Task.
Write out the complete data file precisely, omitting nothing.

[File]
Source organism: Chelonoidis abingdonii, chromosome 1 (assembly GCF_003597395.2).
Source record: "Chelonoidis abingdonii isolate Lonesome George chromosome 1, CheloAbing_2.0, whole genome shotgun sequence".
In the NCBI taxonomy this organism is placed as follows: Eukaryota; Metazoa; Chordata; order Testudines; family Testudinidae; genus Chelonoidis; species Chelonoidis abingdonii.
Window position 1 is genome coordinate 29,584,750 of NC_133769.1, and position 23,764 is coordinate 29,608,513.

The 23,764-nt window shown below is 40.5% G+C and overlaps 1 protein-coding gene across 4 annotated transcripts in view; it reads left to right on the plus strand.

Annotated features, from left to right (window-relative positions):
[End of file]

Source organism: Chelonoidis abingdonii, chromosome 1 (assembly GCF_003597395.2).
Source record: "Chelonoidis abingdonii isolate Lonesome George chromosome 1, CheloAbing_2.0, whole genome shotgun sequence".
In the NCBI taxonomy this organism is placed as follows: Eukaryota; Metazoa; Chordata; order Testudines; family Testudinidae; genus Chelonoidis; species Chelonoidis abingdonii.
Window position 1 is genome coordinate 29,584,750 of NC_133769.1, and position 23,764 is coordinate 29,608,513.

The 23,764-nt window shown below is 40.5% G+C and overlaps 1 protein-coding gene across 4 annotated transcripts in view; it reads left to right on the plus strand.

Annotated features, from left to right (window-relative positions):